Allocation conviction under section 171 of the Housing Act 1996

On 12 February 2018 South Oxfordshire District Council reported on a successful prosecution of a tenant under section 171 of the Housing Act 1996:

171.— False statements and withholding information.

(1) A person commits an offence if, in connection with the exercise by a local housing authority of their functions under this Part—

(a) he knowingly or recklessly makes a statement which is false in a material particular, or

(b) he knowingly withholds information which the authority have reasonably required him to give in connection with the exercise of those functions.

(2) A person guilty of an offence under this section is liable on summary conviction to a fine not exceeding level 5 on the standard scale.

The tenant had failed to disclose, when applying to go on the Council’s housing register, that she in fact owned a property (which she was letting out).  She had been living in the allocated property for a number of years by the time of the conviction, and the authority had been alerted to the situation by means of an anonymous tip-off.

This was the first conviction for housing fraud by the Council and appears to have relied on the effective follow-on investigative work of not only themselves and the landlord (SOHA Housing), but also Oxford City Council’s Investigation Team.

As well as the £1530 financial orders handed out to the tenant by the Magistrates’ Court in Oxford the tenant apparently, and perhaps unsurprisingly, now faces possession proceedings, presumably under Ground 17 of Schedule 2 to the Housing Act 1988:

Ground 17

The tenant is the person, or one of the persons, to whom the tenancy was granted and the landlord was induced to grant the tenancy by a false statement made knowingly or recklessly by—

(a) the tenant, or

(b) a person acting at the tenant’s instigation.

 

where the real issue will no doubt be not, following the conviction, be whether Ground 5 is satisfied but rather whether it is reasonable in all the circumstances to make a possession order.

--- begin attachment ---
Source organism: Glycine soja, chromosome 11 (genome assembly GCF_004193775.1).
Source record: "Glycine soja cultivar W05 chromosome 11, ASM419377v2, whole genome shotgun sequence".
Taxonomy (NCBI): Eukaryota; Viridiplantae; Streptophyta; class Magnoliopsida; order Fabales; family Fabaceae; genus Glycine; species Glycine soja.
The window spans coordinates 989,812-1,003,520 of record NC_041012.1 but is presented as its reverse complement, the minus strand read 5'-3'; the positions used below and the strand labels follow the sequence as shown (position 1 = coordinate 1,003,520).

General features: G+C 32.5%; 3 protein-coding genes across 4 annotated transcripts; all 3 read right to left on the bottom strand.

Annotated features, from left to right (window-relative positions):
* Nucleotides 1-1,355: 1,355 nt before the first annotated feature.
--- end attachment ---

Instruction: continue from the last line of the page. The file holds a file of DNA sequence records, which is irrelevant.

The usual authorities of Shrewsbury & Atcham BC v Evans (1997) 30 HLR 123, CA and Lewisham LBC v Akinsola and Adeyemi (2000) 32 HLR 414, CA will no doubt be considered by the court, and though a possession order is by nature of the ground being discretionary no means guaranteed – see for example Southwark LBC v Erekin [2003] EWHC 1765 – it is also worth noting the recent remarks of Mr Justice Turner in Poplar Housing & Regeneration Community Association Ltd v Begum [2017] EWHC 2040 (QB); [2017] HLR 42 (a sub-letting of part/only or principal home/drug activity possession case):
“40…I would stress that it is not compassionate to allow profiteering fraudsters indefinitely to continue to occupy premises and thereby exclude from such accommodation more needy and deserving families.”

One thought on “Allocation conviction under section 171 of the Housing Act 1996”

  1. Many thanks, Andy for this detailed information. I am currently researching whether there’s a similar rule in relation to Tribunal hearings. I represented a client as a FRU rep last week in his ESA Appeal and it turned out during the questions from the judge that the list of medications which he had mentioned in conference was different from what he had actually been prescribed. It turned out his medication had been changed just this January and he was taking far less then he had confirmed in conference.

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